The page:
Monday 6 October 2014

Echad: What does the Singer say?

I have been accused of misrepresenting the words of Rabbi Tovia Singer of Outreach Judaism with respect to the word Echad.

To make it clear, I accept the premise that the Shema refers to a singular usage of Echad, but make it clear that this doesn't refute the Trinity, as that isn't the goal of the Shema.

You can jump up and down and shout "God is an absolute one" but again, it misses the point of the Shema completely.

Read the following articles:
Regardless of the Shema using Echad as singular or Yachid, this would not disprove nor prove the Trinity, as that is not the goal of the Shema. It's a point missed by Trintarian and Anti-Trinitarian alike.
Now to move onto the accusation, I have had the oppotunity of listening to a lecture by Tovia Singer on the Trinity and I have made the point in the past that Tovia admits Echad can be used in a plural context but refutes the idea the Shema uses Echad in a plural.
I have been accused by DACON9 on Paltalk for misrepresenting the words of Singer and for all to see, in his OWN WORDS, what Singer said and that I have NOT misrepresented him:
"The word echad in the Hebrew language functions in precisely the same manner as the word “one” does in the English language. In the English language it can be said, “these four chairs and the table make up one dinette set,” or alternatively, “There is one penny in my hand.” Using these two examples, it is easy to see how the English word “one” can mean either many things in one, as in the case of the dinette set, or one alone, as in the case of the penny. Although the Hebrew word echad functions in the exact same manner, evangelical Christians will never offer biblical examples where the word echad means “one alone.” Thus, by only presenting Scriptural verses such as Genesis 1:5 and Numbers 23:13, it creates the illusion to the novice that the word echad is somehow synonymous with a compound unity. Nothing, of course, could be further from the truth."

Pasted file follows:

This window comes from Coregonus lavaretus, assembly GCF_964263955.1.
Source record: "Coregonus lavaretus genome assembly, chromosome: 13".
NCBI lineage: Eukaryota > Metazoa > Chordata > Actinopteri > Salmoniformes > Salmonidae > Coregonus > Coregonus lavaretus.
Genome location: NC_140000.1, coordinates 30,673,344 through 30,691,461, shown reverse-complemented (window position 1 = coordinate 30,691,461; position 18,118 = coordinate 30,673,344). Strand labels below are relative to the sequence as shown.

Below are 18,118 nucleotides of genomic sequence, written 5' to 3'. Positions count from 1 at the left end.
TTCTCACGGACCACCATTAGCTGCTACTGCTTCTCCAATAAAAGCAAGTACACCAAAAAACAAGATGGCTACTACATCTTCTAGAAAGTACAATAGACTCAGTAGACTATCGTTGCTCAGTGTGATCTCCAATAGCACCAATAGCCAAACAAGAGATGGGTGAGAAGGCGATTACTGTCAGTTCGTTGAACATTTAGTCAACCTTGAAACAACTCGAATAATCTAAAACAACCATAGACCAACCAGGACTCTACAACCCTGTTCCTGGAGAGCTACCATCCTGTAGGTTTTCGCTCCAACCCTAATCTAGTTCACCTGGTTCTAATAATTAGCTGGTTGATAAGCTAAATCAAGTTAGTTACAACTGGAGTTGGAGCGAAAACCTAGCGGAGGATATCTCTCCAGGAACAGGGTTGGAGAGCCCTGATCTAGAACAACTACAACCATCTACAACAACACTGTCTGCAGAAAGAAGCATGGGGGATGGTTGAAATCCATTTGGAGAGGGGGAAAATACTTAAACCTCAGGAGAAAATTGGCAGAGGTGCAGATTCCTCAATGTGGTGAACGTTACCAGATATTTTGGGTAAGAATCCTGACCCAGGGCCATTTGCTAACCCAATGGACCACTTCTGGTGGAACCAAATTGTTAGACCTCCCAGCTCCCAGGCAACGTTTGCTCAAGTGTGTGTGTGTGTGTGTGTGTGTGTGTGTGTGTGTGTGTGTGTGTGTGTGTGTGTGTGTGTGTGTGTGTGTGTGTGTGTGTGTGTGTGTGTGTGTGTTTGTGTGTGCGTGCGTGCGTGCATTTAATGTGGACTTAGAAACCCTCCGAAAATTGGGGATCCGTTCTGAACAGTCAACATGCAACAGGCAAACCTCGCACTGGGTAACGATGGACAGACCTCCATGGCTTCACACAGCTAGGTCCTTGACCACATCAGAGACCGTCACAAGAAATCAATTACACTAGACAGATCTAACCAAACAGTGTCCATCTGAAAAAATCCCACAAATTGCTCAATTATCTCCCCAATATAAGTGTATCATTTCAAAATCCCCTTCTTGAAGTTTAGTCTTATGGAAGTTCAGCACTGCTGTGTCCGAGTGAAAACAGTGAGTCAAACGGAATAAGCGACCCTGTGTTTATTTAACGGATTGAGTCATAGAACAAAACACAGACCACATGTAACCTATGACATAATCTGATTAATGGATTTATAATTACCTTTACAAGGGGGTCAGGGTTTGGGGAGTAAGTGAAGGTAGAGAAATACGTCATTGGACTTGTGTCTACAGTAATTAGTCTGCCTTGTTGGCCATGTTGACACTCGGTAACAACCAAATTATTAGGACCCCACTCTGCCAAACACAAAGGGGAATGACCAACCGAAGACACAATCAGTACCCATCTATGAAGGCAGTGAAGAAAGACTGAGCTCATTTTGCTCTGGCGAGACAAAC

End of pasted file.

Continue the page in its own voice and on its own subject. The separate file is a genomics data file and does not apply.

Singer offers examples of singular echad usage in his own paper and makes goes on to say the following:

"In the above verses the exact same Hebrew wordאֶחָד is used, and clearly the word (echad) is referring to one alone, not a “compound unity.” There is a question that immediately comes to mind:If the Hebrew word אֶחָד (echad) can signify either a compound unity or one alone, how can one tell which definition is operative when studying a verse?
The answer lies in the context, which is always determinative. In the exact same way the word “one” is understood in the English language, that is, from the context. “Four chairs and a table make up one dinette set” is a compound unity, and “Hear O Israel, the Lord is our God, the Lord is one” is unsullied monotheism."

Singer makes it clear that Echad being plural or singular is defined by context, something which I made the point he said this in the first place, it is NOT a newsflash.

I have even posted a link to Singer's own lecture and he says something similiar to what he says in his paper.

"Is The Trinity Biblical?":

Watch from 15:56-23:40. Singer later claims that the arguments used by Christians are used by Pagans also but to be very honest, Pagan Polytheism and Biblical Monotheistic Trinitarianism are NOT the same thing and any claims they are the same thing are a strawman of Trinitarian belief.

I NEVER CLAIMED that Tovia said the Shema was plural, I said he admits ECHAD can be plural based on the context and refutes the idea it is plural IN the Shema.

There is no misrepresentation my my end.

I also NEVER said that Tovia Singer refuted himself, my whole point is that in his article though he admits Echad can be plural, it is NOT in the context of the Shema.

Answering Judaism.

Addendum: For DACON9's own double standards being exposed, read here:

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